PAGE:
STATEMENT OF THE DEVELOPMENT LAW ORGANIZATION
37th Session of the Human Rights Council: High Level Segment
February 28, 2018
Room XX, Palais des Nations
Delivered by Irene Khan, Director-General, IDLO
Colleagues and Friends
I am honored to address the Human Rights Council today on behalf of the International Development Law Organization, the only intergovernmental organization exclusively devoted to advancing the rule of law and access to justice. This year we mark our thirtieth anniversary as an inter-governmental organization.
The inter-dependence of human rights and the rule of law is obvious. In the absence of fair laws and effective institutions, human rights are simply ‘paper promises’. On the other hand, when laws and institutions are not based on human rights, they become tools of oppression and injustice.
The drafters of the Universal Declaration of Human Rights were acutely conscious of the power of the rule of law, noting in the Preamble that “…if man is not to be compelled to have recourse, as a last resort, to rebellion against tyranny and oppression… human rights should be protected by the rule of law.”
As we mark the 70th anniversary of the Universal Declaration of Human Rights, I hope the Council will champion the rule of law as a pathway to making human rights real.
Certainly, we can take pride in the impressive legal architecture of treaties and tribunals, institutions, laws and standards that have blossomed over the past seventy years to protect, promote and advance human rights at international, regional and national levels. But we all know that while much has been achieved, much more still remains to be done.
The major challenges facing the world today – of growing inequality and exclusion, entrenched conflicts, radical nationalism and violent extremism, the threat of climate change – reflect the dual failures of human rights and the rule of law. The gravest violations of human rights and international humanitarian law are taking place where the rule of law is absent, undermined or ignored. Laws and treaties are of little value if they are not translated into respect for rights on the ground, if human rights are violated with impunity, if people are denied access to justice and can find no remedy.
In many countries, the machinery of the law is being deployed to muzzle dissenting views, freeze out civil society, persecute political opponents, discriminate against women and girls, and exclude minorities, migrants, refugees and other vulnerable groups.
The legal system should work to level the playing field in the interests of social justice and economic development. Instead, too often it is being used selectively to promote the interests of the powerful and the privileged.
The independence of the judiciary, a crucial check on the arbitrary exercise of executive power, is under assault in many parts of the world. The justice sector in many developing countries, especially in countries emerging from conflict, is under-resourced and overwhelmed, lacking capacity and vulnerable to manipulation and elite capture.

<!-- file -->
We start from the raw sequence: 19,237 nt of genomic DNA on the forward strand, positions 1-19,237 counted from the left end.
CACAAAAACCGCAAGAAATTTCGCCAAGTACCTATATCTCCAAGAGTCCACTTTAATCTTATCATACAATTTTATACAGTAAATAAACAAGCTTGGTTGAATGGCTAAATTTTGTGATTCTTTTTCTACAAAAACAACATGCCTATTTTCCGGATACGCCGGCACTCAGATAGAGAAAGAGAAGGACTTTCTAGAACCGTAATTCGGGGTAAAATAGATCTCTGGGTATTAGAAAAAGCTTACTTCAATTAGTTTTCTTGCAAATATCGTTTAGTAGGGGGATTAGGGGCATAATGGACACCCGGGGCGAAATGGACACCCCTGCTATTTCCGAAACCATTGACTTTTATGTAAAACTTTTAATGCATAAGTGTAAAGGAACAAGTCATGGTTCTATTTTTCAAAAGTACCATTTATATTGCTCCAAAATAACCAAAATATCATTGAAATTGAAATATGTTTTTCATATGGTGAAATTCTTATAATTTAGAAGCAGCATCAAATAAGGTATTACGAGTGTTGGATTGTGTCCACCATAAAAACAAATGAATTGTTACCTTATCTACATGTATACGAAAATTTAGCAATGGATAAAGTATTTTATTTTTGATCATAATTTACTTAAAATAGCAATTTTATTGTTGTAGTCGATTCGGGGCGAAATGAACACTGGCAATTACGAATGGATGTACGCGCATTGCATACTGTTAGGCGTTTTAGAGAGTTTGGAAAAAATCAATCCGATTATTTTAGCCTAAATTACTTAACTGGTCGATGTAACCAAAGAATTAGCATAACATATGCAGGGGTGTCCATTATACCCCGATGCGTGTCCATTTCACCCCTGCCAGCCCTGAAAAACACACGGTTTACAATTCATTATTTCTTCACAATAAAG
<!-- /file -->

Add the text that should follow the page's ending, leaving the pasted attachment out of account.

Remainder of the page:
If we are to realize the vision of the Universal Declaration of Human Rights, the Council must call for greater attention to be given to strengthening the rule of law and building the capacity of the justice sector at national and local levels to uphold human rights – economic, social and cultural, as well as civil and political rights.
The 2030 Agenda for Sustainable Development incorporates access to justice, the rule of law and its underlying principles of equality, inclusion, transparency and accountability in SDG 16 and other goals. The 70th Anniversary of the Universal Declaration of Human Rights provides an opportunity for the Council to reinforce the international consensus that has emerged on the critical relationship between human rights, the rule of law and sustainable development and to encourage governments to take concrete, practical measures to deliver on their promises.
IDLO works in some of the poorest and most insecure parts of the world as well as in middle income countries. We support governments to reform laws and strengthen institutions to fight corruption or discrimination. We build judicial and legal capacity and empower citizens to access justice and claim their rights.
We know from our experience that realizing rights requires both political will and institutional capacity. It requires committed governments, but it also requires empowered citizens who can hold the powerful to account. Above all, realizing human rights requires strengthening the rule of law in concrete, practical ways, which includes top-down institution-building as well as bottom-up legal empowerment strategies.
Building the rule of law takes political commitment, time and money but is one of the soundest investments that governments and the international community can make today to protect human rights, sustain peace and build inclusive societies.
Mr. President, as our contribution to the 70th Anniversary of the Universal Declaration and to our own 30th anniversary, allow me to reiterate IDLO’s pledge to strengthen its collaboration with the UN Human Rights Council, human rights defenders and justice champions around the world to strengthen the rule of law in the service of human rights for all.
Finally, Mr. President, as the High Commissioner’s mandate comes to an end later this year, on behalf of IDLO I would like to express our deep appreciation for his vision, leadership, and courage.
The International Development Law Organization (IDLO) enables governments and empowers people to reform laws and strengthen institutions to promote peace, justice,
sustainable development and economic opportunity.